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Saturday, June 29, 2013

Open & Shut

      photo montage by aleXander hirka - click on image to enlarge
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OPEN AND SHUT
~ by T. Remington

       Sally Ann found her key stuck in the crotch of the cherry tree she climbs after school whenever the weather’s nice. It’s one of those fancy old kind of keys; a skeleton key. She tells Grampy just about everything, but decides not to run to him with this key. She’s not sure why, but it feels like it’s hers and hers alone. She pockets it and all day long she reaches in to play with her secret. It’s her first.
      There are lots of locks to try, but Sally Ann finds out pretty quickly that she has to be careful about it cuz people get funny about her trying her key in their door if they happen to be home. Another thing: an old timey type of key is not going to fit into just any  ordinary modern lock so she has to find old doors. Since she’s already used to being called absent minded and foolish, no one’s gonna notice anything different. Which they don’t.
      Weeks pass and Sally Ann has to go further and further from her usual home to school to library to home route in search of her old door. Sometimes at night she tries to imagine what will be revealed when she finds that special lock, but falls short. Any of the usual stuff that she reads about or sees on television can’t be nearly special enough to be found by this key.
      There’s a day, an oddly windy day with a weird colored sky, when she’s a long ways from home and there’s this great, old door with fancy old columns on each side of it with peeling paint. The key slides right into the lock (that almost never happens, but even when it does, that hasn’t meant anything until maybe now) and then, oh wow, it turns and there’s a click.
      “I’ll give you ten bucks for that key if you don’t open the door.”
      “You don’t have ten bucks.” Sally Ann turns to confront…nothing. There’s wind, dust and some garbage being pushed around, but she’s alone. The voice, though, it sounds so familiar and she knows she didn’t imagine it. Right? It’s kind of nuts, but she thinks it sounded like Daddy and that’s impossible.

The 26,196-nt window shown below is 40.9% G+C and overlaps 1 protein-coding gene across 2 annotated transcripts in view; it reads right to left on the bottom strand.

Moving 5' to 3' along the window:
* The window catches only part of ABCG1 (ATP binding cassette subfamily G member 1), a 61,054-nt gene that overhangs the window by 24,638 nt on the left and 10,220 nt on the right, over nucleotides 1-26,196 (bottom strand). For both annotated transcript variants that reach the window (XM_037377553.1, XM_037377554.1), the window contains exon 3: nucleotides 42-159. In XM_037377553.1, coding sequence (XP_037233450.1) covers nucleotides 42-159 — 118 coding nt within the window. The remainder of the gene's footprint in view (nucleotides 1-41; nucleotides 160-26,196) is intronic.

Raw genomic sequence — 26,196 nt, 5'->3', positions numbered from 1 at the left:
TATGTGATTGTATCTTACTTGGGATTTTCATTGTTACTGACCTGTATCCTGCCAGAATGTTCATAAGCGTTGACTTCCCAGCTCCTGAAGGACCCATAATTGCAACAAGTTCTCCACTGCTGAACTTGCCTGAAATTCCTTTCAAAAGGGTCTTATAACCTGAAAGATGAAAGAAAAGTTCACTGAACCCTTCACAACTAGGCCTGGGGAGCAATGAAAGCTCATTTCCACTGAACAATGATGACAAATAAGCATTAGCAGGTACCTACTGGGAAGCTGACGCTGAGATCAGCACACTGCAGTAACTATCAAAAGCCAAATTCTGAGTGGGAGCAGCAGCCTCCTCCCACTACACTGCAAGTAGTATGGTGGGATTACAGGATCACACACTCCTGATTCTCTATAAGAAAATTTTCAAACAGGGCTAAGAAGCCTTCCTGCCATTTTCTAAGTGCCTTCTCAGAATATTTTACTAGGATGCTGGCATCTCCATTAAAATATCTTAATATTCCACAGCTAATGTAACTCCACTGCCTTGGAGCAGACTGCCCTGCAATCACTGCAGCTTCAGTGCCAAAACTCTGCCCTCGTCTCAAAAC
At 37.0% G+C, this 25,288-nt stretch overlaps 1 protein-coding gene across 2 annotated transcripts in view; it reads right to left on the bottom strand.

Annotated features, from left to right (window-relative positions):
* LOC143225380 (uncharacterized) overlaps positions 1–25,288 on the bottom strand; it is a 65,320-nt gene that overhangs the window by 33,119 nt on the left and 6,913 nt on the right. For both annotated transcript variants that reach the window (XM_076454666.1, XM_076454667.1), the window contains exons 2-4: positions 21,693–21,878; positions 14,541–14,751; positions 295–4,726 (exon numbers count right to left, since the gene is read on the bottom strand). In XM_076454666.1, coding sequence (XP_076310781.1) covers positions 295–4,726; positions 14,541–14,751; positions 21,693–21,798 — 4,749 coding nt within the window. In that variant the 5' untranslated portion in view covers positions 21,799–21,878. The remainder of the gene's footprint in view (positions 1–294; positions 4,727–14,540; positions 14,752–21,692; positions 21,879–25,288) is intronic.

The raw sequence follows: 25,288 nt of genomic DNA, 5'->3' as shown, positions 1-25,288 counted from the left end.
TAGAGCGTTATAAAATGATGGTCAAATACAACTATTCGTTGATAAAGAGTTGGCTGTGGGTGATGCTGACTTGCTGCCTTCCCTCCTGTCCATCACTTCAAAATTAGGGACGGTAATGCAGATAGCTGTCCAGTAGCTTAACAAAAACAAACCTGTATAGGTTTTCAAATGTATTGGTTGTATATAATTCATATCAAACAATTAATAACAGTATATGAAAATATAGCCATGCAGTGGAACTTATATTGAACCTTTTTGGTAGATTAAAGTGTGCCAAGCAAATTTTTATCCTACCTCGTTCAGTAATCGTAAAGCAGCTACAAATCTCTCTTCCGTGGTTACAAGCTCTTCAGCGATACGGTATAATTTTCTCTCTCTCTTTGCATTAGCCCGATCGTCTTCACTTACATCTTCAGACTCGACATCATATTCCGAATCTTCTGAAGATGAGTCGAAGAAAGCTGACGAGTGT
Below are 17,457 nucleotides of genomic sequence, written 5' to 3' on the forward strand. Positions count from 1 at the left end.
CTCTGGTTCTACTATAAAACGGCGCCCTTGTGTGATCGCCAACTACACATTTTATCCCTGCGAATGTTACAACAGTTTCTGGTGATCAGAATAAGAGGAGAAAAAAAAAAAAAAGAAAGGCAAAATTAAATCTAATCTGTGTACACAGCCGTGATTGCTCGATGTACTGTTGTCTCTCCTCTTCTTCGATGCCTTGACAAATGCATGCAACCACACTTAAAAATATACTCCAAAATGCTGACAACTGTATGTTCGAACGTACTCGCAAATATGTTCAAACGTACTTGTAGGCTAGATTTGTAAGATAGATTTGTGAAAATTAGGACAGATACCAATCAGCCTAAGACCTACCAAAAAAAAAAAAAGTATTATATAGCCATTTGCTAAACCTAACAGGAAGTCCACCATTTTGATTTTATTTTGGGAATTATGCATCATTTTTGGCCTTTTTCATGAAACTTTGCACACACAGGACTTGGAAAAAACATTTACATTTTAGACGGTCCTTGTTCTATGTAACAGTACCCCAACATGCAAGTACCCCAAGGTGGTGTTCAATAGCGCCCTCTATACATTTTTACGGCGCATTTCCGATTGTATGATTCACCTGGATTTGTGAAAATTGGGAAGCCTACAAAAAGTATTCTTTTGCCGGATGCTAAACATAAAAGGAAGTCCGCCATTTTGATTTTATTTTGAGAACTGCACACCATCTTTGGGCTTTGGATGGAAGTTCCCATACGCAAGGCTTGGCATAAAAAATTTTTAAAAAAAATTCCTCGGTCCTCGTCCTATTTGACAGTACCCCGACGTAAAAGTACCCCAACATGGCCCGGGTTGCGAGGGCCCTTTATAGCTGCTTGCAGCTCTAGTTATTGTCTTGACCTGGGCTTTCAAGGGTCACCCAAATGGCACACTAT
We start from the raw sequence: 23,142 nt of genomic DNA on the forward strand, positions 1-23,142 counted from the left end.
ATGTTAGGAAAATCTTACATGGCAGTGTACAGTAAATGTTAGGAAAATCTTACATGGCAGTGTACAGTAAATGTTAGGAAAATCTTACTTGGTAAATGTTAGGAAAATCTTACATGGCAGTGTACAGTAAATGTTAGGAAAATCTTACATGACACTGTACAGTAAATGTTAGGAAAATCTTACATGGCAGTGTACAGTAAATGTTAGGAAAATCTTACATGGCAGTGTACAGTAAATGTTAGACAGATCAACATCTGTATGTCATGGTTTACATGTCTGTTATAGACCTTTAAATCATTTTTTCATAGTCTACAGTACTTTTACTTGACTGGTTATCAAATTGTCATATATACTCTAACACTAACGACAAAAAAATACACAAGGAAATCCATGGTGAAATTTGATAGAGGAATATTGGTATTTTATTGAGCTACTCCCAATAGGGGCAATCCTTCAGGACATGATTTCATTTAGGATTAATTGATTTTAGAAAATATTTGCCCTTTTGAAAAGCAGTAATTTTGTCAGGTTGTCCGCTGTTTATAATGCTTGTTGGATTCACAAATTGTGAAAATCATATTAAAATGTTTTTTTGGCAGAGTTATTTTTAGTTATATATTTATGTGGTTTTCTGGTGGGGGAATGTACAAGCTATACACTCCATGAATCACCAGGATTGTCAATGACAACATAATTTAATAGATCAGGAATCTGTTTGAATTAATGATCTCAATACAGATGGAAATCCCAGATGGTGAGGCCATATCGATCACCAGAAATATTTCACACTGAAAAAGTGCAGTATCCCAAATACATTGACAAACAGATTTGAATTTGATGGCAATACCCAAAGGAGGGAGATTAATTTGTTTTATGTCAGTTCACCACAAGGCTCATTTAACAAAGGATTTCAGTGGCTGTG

When she turns back to the door, it’s changing into blocks of color that are shifting in and out from each other. Quick, she grabs for the key, but it’s also changing. She yanks at it anyway and the separating blocks of colors are hard against her hand and it’s stuck firmly in what had been the door.
      Sally Ann, see she doesn’t scare easy. She’s the one who kills spiders in the kitchen when her mom is freaking out. Grampy always said she should of been a boy. She thinks that’s stupid, but never tells Grampy that. She knows he means it like a compliment. Now, though, she’s scared but curious, too and curiosity wins out so she twists what isn’t a key anymore hard and pushes against the shifting blocks of color.
      “I told you not to turn that key, didn’t I?” It is Daddy’s voice. Sally Ann can’t see him, but she knows he’s nearby and not in Atlanta like Mommy said.
      “Yeah, well if you wanted me to do what you say I guess you should of stayed here with us, huh?” Sally Ann toughs up and doesn’t show the new panic that’s hit because she can’t get her hand back. It’s stuck to the key and she doesn’t want to see what’s going on now but she can kind of feel it.
      “Ok, smart girl, what are you going to do now?” And then here he is; her Daddy standing here in his dirty gas station pants with his hat pushed back. He holds out a hand.
      A funny thing is going on now, though, Sally Ann can feel bumpy hard stuff going on up her arm and, even as she reaches for her Daddy’s hand, she knows it’s too late. He does, too, but he rushes to grab her hand anyway and then he’s stuck too and the bumpy stuff is running up his arm.
      Sally Ann doesn’t think Mommy is altogether happy about Daddy being back, but she sure is and it’s even better on Saturday afternoons when she and Daddy go back out to their door. For hours after they join hands and go all bumpy, the world turns into a blocky wonderful mass of shifting colors and they walk around, giggling and pointing. One of these days they’ll turn that key and see what happens.

Wednesday, June 26, 2013

On A Warm Summer Night . . .

On Tuesday 25 June 2913, T. Remington was again a featured reader at Bluestockings Book Store & Cafe.


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photo: aleXander hirka
Tammy Remington read her stories "Giving Ground" and "Not One / Not Two/ Not Not Two", as well as a new story, "A Gullible God", which was written specifically for the Burning Man event in Nevada in August (on the theme of "Cargo Cults"), and is a companion piece for a large graphic photo-montage by AleXander Hirka to be installed there.)

Thursday, June 6, 2013

A reading at Bluestockings Bookstore

Upcoming . . .
  
• Tuesday 25 June ~ 7pm

Bluestockings Book Store & Cafe
172 Allen Street, New York City
[directions]

 
Tammy Remington, a 2011 Pushcart Prize nominee, has been a featured reader at Bluestockings twice before. 

She will be reading her story "Giving Ground" and another story.

Mark your calendars! 
And in the meantime, visit her new page at the Guest Room Literary Review where you can also read her 2010 short story "Garbage".
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photo: aleXander hirka